Smaller fish feed and hide along the rip, so we troll the blue-water side. Transparent Portuguese men-of-war drift with the swells, looking like empty plastic bottles. Seabirds perch on the clumps of seaweed. Flying fish, a favorite food of the wahoo, skitter about the waves like aquatic blue jays. But still, no bites. The lines trail uselessly behind the boat.

Suddenly, someone yells, "Fish on, fish on!" The boat engines cut, there's a flash of fish on the surface, and then nothing. It didn't catch the hook. The crew pulls in the lines and adds teaser lures in front and behind - three different baits on three lines. We continue along the rip, watching the lures behind the boat. Somewhere below the surface, wahoos are darting about, ignoring us.

Hours later, under clear sunny skies, we're still circling rigs. The weather turned out perfect. I think we're about 40 miles from shore, but I'm not sure. There is nothing but sun and rigs and miles of blue water. Time means nothing. The pace is out of another century. I feel like Captain Ahab in Moby-Dick, scouring the high seas for the elusive white whale. Or the fisherman who was dragged out to sea by a giant marlin in Ernest Hemingway's The Old Man and the Sea. Except in my fish tale, nothing happens. And college students aren't forced to write term papers about it. Although I am curious exactly how to turn in a magazine story about fishing, without any fish.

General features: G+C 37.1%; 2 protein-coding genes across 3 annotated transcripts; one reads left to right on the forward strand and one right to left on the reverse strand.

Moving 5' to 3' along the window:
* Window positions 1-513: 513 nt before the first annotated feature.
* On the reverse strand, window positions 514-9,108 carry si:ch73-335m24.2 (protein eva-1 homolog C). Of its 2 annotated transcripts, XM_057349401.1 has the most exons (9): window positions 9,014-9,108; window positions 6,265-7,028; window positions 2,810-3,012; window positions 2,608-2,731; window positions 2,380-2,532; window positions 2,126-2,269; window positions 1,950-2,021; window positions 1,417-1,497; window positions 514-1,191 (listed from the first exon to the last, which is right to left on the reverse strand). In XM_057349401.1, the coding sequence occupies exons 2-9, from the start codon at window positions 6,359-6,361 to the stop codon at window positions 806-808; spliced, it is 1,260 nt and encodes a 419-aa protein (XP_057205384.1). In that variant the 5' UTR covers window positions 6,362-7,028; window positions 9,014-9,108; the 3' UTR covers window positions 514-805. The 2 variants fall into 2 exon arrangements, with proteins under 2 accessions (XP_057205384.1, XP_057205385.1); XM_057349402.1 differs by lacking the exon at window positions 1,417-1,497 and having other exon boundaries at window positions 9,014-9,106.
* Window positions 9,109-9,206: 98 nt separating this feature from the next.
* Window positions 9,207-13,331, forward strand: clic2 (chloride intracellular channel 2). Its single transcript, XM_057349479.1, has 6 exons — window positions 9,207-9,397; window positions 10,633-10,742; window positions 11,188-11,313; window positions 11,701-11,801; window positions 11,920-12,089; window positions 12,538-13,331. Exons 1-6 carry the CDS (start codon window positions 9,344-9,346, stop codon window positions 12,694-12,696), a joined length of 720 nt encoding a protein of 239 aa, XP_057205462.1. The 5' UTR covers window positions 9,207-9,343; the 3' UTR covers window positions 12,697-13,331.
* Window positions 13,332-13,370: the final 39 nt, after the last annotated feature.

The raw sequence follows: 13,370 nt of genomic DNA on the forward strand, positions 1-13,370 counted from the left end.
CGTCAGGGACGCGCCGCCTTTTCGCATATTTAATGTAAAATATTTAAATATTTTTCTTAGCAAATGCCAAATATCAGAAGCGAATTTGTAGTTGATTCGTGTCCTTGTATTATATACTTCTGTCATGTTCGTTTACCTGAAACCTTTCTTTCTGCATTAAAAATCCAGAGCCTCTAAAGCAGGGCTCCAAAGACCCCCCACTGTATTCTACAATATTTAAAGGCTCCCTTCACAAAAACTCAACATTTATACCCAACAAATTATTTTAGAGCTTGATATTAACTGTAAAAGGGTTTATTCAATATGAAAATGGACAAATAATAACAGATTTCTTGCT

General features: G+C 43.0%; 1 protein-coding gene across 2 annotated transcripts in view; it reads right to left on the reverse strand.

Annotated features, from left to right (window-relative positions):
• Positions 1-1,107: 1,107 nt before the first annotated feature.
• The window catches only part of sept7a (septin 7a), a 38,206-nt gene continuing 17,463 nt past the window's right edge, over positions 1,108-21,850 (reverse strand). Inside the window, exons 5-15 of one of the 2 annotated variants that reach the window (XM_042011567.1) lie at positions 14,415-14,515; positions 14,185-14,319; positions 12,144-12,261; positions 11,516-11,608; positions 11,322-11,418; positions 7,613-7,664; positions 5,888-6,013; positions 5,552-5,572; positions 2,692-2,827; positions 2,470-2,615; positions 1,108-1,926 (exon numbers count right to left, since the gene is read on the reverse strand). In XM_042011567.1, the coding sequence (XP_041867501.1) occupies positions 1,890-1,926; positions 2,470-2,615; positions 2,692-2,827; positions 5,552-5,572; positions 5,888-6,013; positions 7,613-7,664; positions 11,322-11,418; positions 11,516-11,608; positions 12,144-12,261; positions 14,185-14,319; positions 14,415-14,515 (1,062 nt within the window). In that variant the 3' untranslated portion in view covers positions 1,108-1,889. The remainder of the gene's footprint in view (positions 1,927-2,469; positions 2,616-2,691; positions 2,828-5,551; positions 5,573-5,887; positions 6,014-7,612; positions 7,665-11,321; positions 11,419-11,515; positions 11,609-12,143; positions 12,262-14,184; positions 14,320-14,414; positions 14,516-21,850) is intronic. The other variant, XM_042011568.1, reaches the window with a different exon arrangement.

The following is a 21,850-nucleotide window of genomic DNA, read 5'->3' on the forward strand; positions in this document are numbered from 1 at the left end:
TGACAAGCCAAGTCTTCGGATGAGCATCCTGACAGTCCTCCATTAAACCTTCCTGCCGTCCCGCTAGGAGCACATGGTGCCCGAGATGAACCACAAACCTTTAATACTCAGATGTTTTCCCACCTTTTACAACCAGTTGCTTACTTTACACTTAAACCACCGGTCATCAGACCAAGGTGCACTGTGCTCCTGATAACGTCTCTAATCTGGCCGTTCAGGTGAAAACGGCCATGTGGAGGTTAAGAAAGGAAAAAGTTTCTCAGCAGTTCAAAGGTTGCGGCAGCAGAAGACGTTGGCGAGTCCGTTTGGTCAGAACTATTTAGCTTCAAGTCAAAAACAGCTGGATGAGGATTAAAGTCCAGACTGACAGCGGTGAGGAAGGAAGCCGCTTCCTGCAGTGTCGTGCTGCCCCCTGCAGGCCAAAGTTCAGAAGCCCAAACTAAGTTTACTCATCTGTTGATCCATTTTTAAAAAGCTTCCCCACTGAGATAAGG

The combination of sun and light wind relaxes all of us. We sit and stare at the water, lulled by the engine noise, as Kevin trolls the rip and circles the rigs.

I recall all the happy people pulling up tunas as we cruised through the Midnight Lump. Yesterday our crew caught 17 black-fin tuna in one and a half hours. The clients were so tired they said, "That's it, we're done for the day." And when I first contacted Earl, his boat had caught two wahoos the day before. Venice was hot. The wahoos were on. But not today - and after all the talk about how exciting wahoos are, I'm convinced it's as real as the giant squid.

I wonder if Earl is feeling as frustrated as I. He comes out of the galley with another sandwich and says, "The fish ain't hungry, but I am."

The skipper and first mate are feeling more antsy. They want to catch something. They can't go back to the marina empty-handed. Kevin tries one more rig, and after a few circles pulls in the lines and says we're headed back to the Midnight Lump. We roar along at full throttle, kicking up spray, the wake forming a perfect V behind us. Nobody says a word.